- 9. Place in the oven and bake for 20mins. Turn the tin around, place a piece of aluminium foil loosely over the top of the tart (without pressing it down) to prevent the figs from browning too much. Bake for a further 20mins.
- 10. Remove carefully from the oven (there might be some very hot juices) and allow to cool. Serve at room temperature.
Anyone who grew up in France in the 90’s or noughties, or whose children did, is likely to remember these little tartlets. Children the world over seem to leave school in the afternoon absolutely ravenous, even if they haven’t enjoyed a four course lunch such as the school system in France offers. It was quite a shock when we first arrived in France with children aged 3 and 6, to read the school menu for the week.
Every day the school lunch started with an entrée (in the true French sense of the word, an appetiser or starter, rather than the American term for a main course dish). It might be a salade piémontaise – potatoes, tomatoes, eggs and ham in a mayonnaise dressing, some slices of saucisson or the ubiquitous carottes râpées (for which I blame my youngest’s distrust of any orange foodstuffs, even though he would have you believe it was my less than stellar attempt at a pumpkin risotto chez nous). Next would follow a main course such as roast pork with coquillette pasta, or fish in breadcrumbs with carrots, then a simple cheese or plain yogurt and finally a fruit.
Of course the reality of any food produced centrally and served hours later at outlying destinations is that it is invariably disappointing, however well the menu reads. Nonetheless, hats off – ‘chapeau!’ – to the schools for trying to produce well-balanced, interesting and nutritional meals with more than a whiff of tradition about them.
Back to school leaving time then, the sortie de l’école, when parents would arrive with a range of tempting snacks or goûters for their children. This might be piece of baguette with a square of chocolate pushed inside, a petit pain viennoise, or for the maman completely on the hoof who had come directly from the supermarché, a packet of Bien Vu tartelettes aux abricots.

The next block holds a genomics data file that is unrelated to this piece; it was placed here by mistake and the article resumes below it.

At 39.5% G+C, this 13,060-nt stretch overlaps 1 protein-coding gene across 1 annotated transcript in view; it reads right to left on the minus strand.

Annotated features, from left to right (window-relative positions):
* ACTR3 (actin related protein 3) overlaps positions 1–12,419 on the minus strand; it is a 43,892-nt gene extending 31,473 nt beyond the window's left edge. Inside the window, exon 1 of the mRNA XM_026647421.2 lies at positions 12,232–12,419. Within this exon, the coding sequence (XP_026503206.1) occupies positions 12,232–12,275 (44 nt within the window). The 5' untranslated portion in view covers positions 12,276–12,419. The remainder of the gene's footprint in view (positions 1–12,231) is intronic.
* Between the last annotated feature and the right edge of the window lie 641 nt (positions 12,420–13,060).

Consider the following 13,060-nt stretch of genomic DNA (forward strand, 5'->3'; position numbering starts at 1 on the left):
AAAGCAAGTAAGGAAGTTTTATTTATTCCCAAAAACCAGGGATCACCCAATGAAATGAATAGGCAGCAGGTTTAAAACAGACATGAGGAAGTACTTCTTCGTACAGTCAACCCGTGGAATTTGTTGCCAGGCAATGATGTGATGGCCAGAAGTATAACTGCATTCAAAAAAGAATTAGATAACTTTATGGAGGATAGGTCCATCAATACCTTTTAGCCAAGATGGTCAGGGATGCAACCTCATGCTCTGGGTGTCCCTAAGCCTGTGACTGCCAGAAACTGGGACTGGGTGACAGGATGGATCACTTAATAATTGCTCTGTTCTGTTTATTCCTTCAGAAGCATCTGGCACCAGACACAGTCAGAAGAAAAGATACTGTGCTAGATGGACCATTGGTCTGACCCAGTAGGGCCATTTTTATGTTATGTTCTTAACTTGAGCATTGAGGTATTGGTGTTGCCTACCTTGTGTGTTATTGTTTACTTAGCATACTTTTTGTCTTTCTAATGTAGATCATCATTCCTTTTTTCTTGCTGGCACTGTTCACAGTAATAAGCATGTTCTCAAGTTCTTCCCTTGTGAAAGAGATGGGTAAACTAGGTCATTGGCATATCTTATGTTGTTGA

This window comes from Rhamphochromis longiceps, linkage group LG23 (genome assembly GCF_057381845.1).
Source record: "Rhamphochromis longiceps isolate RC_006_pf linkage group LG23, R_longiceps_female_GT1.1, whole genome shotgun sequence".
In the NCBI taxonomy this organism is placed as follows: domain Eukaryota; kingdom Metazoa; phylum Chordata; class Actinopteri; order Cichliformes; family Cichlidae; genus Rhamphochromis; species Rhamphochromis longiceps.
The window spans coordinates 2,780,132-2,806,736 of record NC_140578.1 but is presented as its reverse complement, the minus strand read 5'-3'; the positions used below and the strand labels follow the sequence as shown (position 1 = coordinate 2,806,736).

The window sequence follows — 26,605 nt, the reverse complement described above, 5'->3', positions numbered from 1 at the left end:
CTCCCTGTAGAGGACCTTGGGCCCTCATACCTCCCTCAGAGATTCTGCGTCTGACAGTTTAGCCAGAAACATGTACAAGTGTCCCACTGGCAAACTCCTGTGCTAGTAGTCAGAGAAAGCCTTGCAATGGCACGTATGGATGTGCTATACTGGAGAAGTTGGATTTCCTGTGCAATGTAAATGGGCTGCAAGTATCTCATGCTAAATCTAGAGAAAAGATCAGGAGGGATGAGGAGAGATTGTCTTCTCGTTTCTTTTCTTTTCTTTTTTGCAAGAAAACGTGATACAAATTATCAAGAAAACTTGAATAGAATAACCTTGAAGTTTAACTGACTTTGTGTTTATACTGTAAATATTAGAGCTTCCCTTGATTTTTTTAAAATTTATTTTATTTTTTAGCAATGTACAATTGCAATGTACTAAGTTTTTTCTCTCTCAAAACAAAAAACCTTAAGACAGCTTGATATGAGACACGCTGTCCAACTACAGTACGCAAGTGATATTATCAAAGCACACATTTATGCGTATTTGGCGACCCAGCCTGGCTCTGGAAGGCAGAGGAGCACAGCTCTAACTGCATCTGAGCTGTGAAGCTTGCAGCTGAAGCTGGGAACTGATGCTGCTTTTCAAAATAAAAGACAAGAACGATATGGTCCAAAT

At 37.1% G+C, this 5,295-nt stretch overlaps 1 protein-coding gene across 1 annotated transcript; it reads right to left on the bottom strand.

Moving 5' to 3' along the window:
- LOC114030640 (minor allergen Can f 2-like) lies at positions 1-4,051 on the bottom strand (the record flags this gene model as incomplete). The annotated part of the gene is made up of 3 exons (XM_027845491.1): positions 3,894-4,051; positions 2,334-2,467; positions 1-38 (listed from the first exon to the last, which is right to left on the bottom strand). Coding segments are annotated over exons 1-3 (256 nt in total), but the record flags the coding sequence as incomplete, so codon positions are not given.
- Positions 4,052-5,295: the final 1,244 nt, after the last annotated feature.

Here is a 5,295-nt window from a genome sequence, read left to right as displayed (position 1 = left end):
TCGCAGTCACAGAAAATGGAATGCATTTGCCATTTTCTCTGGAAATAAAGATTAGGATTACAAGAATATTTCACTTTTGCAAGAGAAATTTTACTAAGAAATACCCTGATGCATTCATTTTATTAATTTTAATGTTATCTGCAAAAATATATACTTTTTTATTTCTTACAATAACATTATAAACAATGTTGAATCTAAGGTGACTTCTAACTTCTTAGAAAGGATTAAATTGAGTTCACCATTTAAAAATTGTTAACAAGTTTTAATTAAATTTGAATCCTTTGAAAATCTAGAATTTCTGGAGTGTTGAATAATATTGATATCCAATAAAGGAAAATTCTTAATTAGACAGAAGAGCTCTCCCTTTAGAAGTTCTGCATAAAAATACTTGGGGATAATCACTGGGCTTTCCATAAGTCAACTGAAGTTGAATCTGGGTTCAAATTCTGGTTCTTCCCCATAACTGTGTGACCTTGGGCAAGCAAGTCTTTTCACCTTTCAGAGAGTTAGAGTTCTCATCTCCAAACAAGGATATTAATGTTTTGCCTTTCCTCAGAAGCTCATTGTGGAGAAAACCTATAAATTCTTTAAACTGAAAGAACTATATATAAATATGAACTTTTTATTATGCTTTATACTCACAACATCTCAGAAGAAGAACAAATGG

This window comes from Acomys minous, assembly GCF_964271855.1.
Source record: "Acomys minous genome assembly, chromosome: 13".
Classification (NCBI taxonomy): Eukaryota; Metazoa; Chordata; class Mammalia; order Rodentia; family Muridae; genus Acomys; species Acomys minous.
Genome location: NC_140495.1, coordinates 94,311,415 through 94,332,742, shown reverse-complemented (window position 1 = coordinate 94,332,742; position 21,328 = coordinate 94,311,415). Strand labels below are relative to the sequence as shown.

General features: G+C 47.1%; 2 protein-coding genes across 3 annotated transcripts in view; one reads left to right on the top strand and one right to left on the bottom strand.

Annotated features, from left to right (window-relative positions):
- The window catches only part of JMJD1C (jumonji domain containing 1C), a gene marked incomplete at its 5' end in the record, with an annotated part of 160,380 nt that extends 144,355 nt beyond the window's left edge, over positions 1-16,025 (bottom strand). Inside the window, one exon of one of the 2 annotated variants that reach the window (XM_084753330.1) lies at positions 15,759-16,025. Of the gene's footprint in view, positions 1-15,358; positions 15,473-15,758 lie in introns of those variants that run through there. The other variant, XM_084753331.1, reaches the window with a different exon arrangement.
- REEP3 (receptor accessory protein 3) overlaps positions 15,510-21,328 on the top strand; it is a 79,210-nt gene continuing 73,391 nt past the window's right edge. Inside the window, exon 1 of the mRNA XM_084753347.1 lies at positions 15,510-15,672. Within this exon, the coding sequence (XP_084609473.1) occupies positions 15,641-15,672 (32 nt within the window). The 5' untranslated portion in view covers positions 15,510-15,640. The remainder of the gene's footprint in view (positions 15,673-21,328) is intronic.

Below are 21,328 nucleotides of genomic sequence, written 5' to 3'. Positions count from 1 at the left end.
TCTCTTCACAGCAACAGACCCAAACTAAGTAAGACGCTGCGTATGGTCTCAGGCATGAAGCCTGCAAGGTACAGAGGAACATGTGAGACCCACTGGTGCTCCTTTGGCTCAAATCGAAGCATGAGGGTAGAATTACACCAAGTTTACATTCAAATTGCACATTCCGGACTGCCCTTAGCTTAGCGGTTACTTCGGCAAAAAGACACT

I found a recipe for these at the excellent French blog La Super Superette, where they have been renamed les bien-goûtues and set about to convert them to gluten free for my son who was coming home from university for Easter. They were great fun to make – now, without two young children in tow. Even my son thought they were super cute and overcame his irrational fear of orange for a sufficient amount of time to empty the tin, once I’d reassured him, of course, that no pumpkins had been harmed in their making.
- 180g my flour flour blend
- 1/2 tsp xanthan gum
- 40g sugar
- 15g desiccated coconut
- 1/8 tsp sea salt
- 90g unsalted butter
- 1 medium egg
- 1-2 tablespoon milk
- 200ml apricot juice or nectar (containing about 50% apricot)
- 150g sugar
- 1 tbsp lemon juice
- 1g agar-agar powder
- Mix together the flour, xanthan gum, sugar, coconut and salt.
- Add the cold butter and rub in until the mixture looks like breadcrumbs.
- add the egg and 1 tbsp milk and mix to a dough. Add the remaining tbsp of milk if needed.
- Form into a disc then roll out between 2 sheets of baking parchment to approx 5mm thickness.
- Chill the rolled out dough before cutting out the tartlets.
- Cut the tartlets out using a small 5cm fluted cutter.
- Use a small glass (or even your thumb) to push a slight depression in the centre of the tartlet. Place on a parchment-covered baking sheet and prick the depressed base several times with a fork. Chill well for at least 2 hours (or overnight).
- When you are ready to bake the tartlets, preheat the oven to 180C (fan 160C) and prepare the filling.
- Heat the apricot juice,sugar and lemon juice together in a small pan. When boiling, reduce the heat and allow to bubble gently for 20 mins. Then whisk in the agar agar, and allow to bubble gently for a further 5 mins. Allow to cool for 5 mins at least before using.
- Meanwhile bake the tartlets for 10-12 mins or until slightly golden. Allow to cool before filling.
- Fill the centre of each tartlet carefully with the apricot mixture, being careful it does not overflow the edge of the depression. Allow to sit for 5 mins then add a little more filling if desired.
- Allow to set in the fridge for an hour before serving.
- You could also use an apricot jam, sieved and then heated with a little water until it makes a thick glaze, for the filling.
We are going on a train trip tomorrow to see the marchés de Noël in Strasbourg – reputed to be the best in France. Part of the excitement is the train trip itself, a few days away in a new place and the chance to drink vin chaud and eat cookies at unreasonable hours of the day (and night).
Sometimes it’s nice to look up an old gluten-filled favourite and accept the challenge of converting it to an edible gluten free version. I know it’s something that a lot of people struggle with so I thought I’d show you how I go about it.